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Secretary of Labor Thomas E. Perez
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Assistant Secretary (ETA), Jane Oates

Testimony of Jane Oates
Assistant Secretary for Employment and Training
U.S. Department of Labor
before the Committee on Education and the Workforce
Subcommittee on Workforce Protections,
United States House of Representatives
September 13, 2011


Chairman Walberg, Ranking Member Woolsey, and Members of the Committee, thank you for the invitation to appear before the Education and Workforce Committee's Subcommittee on Workforce Protections to discuss workforce issues in the Agricultural industry. As you know I will focus on the U.S. Department of Labor's role and administration of the H-2A temporary agricultural guest worker program, a program designed to serve a critical workforce need for agricultural employers. I am Jane Oates, Assistant Secretary for the Employment and Training Administration at the U.S. Department of Labor.

DOL's Role in the H-2A Program

The Immigration and Nationality Act assigns specific responsibilities for the H-2A program to the Secretary of Labor. The Department's primary concerns with regard to its statutory mandate are maintaining a fair and reliable process for employers with a legitimate need for temporary, foreign, agricultural workers and enforcing necessary protections for U.S. and temporary foreign workers.1 The non-enforcement duties are delegated to the Employment and Training Administration, specifically the Office of Foreign Labor Certification. The Department's Wage and Hour Division has been delegated responsibility for enforcing the terms and conditions of the work contract and worker protections.

Among the responsibilities delegated to the Office of Foreign Labor Certification is the important responsibility of ensuring that U.S. workers are provided first access to temporary agricultural jobs and that U.S. and temporary foreign workers are provided with appropriate worker protections. The U.S. Department of Homeland Security may not approve an H-2A visa petition unless the Department of Labor has certified that there are not sufficient U.S. workers qualified and available to perform the labor requested in the visa petition and that the employment of the temporary foreign worker(s) will not have an adverse effect on the wages and working conditions of similarly employed workers in the U.S. The Department of Labor ensures this important statutory responsibility is met through applying the applicable regulatory standards in the acceptance and processing of employer-filed H-2A applications.

Regulatory History

The Immigration Reform and Control Act of 1986 (IRCA) established a separate H-2A program for temporary agricultural guest workers. The first H-2A regulations were issued by the Department in 1987 in accordance with IRCA.2 The Department's H-2A regulations remained largely unchanged from the 1987 rule until 2008, when the Department issued regulations that significantly revised the program.3 The 2008 Final Rule among other changes, substituted an attestation-based application process, in which the applicants merely asserted that they have met regulatory requirements, such as having obtained workers' compensation insurance and requested a housing inspection, for the long-standing evidence based program model, in which the applicant actually produces documentation of having met such requirements prior to the Department granting a labor certification. Numerous other substantive changes to the program were made, including a significant reduction in the role that State Workforce Agencies (SWAs) play in the processing of job orders, the mechanism by which employers seek domestic workers through our nation's labor exchange system.

In 2009, the Department undertook an exhaustive review of the policy decisions underpinning the 2008 Final Rule as well as a review of our actual program experience. During this review, the Department focused on access to these jobs by U.S. workers, individual worker protections, and program integrity measures. This review also examined the process for obtaining labor certifications, the method for determining the program's prevailing wage rate which, by statute, must avoid an adverse effect on the wages of similarly employed U.S. workers, and the level of protections afforded to both temporary foreign workers and domestic agricultural workers.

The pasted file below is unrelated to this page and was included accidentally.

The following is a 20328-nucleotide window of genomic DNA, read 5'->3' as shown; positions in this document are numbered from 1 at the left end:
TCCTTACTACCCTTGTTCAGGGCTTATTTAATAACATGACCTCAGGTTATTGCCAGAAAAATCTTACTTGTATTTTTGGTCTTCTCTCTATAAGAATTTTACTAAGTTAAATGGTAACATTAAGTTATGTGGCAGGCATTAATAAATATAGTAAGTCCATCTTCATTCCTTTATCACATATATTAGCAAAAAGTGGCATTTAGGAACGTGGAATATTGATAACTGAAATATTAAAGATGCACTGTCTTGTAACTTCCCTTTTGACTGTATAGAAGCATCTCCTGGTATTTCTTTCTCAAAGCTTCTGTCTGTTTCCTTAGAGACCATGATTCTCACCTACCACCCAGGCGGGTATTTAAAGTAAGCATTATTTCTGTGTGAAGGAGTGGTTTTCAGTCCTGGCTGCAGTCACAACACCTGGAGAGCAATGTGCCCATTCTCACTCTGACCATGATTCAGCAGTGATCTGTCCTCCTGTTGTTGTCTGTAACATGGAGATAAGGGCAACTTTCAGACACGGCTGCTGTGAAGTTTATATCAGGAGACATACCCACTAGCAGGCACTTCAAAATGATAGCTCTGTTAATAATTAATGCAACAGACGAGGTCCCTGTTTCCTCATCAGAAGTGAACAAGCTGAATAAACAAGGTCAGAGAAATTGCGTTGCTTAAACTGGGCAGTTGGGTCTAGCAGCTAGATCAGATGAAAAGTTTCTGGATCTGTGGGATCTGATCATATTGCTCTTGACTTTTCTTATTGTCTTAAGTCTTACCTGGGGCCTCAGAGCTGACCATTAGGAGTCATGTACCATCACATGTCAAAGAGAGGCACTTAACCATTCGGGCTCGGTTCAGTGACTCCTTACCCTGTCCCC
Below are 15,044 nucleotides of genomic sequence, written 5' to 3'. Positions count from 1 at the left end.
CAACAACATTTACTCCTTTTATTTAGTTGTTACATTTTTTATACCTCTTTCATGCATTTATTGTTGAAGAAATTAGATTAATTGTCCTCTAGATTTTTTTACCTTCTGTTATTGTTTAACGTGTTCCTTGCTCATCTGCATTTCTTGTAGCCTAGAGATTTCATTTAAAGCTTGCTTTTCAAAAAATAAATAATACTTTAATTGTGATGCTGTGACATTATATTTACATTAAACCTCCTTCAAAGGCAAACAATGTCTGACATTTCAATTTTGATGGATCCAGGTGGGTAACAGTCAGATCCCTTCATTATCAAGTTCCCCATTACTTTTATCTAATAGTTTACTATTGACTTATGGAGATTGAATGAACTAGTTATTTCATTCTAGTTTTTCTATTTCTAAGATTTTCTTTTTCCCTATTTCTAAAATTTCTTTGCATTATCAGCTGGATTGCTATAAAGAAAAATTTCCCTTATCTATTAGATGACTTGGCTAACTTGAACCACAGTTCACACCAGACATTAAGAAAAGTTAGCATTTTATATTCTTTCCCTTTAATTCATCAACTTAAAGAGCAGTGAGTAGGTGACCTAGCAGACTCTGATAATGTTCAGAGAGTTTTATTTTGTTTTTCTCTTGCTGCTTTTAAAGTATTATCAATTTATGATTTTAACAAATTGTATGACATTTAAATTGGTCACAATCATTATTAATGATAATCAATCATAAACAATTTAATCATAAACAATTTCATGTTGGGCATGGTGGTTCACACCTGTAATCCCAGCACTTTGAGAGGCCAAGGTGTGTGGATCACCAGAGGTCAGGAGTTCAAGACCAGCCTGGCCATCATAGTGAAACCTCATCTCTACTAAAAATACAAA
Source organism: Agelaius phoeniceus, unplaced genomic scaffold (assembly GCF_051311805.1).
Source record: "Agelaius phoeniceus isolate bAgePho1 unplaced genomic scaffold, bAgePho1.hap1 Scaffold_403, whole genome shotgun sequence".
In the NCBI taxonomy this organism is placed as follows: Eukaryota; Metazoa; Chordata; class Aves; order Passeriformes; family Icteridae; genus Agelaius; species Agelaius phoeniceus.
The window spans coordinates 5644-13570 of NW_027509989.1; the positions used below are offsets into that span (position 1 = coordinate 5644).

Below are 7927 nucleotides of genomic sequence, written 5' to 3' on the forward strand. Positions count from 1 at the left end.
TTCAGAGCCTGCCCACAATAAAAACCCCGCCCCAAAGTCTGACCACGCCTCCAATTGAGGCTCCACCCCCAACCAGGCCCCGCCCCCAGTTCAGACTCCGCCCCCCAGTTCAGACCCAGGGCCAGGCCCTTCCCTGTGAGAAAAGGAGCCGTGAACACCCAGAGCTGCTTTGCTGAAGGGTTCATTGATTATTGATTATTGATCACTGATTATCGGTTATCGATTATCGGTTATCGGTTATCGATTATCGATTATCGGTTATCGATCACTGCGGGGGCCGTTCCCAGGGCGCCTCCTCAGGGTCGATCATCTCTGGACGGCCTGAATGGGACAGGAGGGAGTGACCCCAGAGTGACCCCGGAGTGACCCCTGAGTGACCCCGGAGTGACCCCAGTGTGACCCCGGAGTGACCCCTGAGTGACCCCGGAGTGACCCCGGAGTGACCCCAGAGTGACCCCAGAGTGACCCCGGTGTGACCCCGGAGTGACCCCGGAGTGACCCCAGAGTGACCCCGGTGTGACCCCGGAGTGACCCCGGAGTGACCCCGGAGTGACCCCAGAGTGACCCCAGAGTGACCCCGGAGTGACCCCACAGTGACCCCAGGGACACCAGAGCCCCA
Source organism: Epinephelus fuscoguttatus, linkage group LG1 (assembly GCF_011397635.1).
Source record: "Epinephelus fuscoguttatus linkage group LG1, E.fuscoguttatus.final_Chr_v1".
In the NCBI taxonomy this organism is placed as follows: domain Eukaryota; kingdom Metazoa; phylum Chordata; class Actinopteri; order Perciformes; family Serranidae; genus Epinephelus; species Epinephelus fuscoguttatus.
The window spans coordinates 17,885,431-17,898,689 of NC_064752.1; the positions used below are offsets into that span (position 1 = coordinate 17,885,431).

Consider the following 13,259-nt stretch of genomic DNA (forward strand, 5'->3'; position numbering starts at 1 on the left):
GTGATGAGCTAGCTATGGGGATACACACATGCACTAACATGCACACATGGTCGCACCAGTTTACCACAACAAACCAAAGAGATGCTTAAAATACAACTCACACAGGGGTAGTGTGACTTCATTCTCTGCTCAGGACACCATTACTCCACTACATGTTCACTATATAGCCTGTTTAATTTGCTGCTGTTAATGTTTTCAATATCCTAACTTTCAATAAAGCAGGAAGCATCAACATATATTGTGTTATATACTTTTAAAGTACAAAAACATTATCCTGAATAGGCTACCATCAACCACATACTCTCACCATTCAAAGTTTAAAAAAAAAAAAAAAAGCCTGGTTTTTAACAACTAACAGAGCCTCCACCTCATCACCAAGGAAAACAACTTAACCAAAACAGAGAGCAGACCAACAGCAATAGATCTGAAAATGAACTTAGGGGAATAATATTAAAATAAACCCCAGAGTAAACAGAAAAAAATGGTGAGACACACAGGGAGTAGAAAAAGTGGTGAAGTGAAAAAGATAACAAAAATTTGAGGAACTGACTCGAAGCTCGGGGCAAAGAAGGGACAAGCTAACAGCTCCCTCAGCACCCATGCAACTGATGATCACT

The Department determined that the 2008 Final Rule did not adequately satisfy its statutory mandate to protect U.S. workers and the regulation failed to allow for sufficient, robust, and meaningful enforcement of the terms of the approved labor certification and other regulatory requirements. In September 2009, the Department published a Notice of Proposed Rulemaking designed to address the findings from its review.4 Nearly 7,000 interested parties submitted comments. The Department's H-2A rulemaking process concluded with the publication of a Final Rule on February 12, 2010, which had an effective date of March 15, 2010.5

2010 Final Rule

The 2010 Final Rule, in many ways, reflects a return to processes and procedures that were in place between 1987 and 2008. Regulatory improvements include enhanced mechanisms for enforcement of the worker protection provisions that are required by the H-2A program to properly carry out the Department's statutory obligation to protect U.S. workers from any adverse effect due to the presence of temporary foreign workers in U.S. labor markets. Among other provisions, the 2010 Final Rule requires employers to document compliance with the program's prerequisites for bringing H-2A workers into the country, rather than merely attesting to compliance. This return to the requirement that was in place before the 2008 Final Rule was necessary because, even with employers making assurances on their applications that they would comply with specific provisions, the Department continued to see high rates of violations of fundamental requirements, such as meeting housing safety and health standards. The 2010 Final Rule also returns to the long-established use of the USDA Farm Labor Survey as the basis for determining the program's Adverse Effect Wage Rate or AEWR. The employer must pay H-2A workers and domestic workers performing the same work the highest of the AEWR, the agreed-upon collective bargaining wage, the Federal or State minimum wage or the prevailing hourly wage or piece rate. In addition, the 2010 Final Rule reinstates the requirement that the SWA inspect and approve employer-provided housing before the Department issues an H-2A labor certification, extends the H-2A program benefits to workers in corresponding employment to ensure that all similarly employed workers are not paid a lower wage and fewer benefits than a temporary foreign worker (thereby creating an adverse effect that the statute prohibits), and strengthens the Department's revocation and debarment authorities.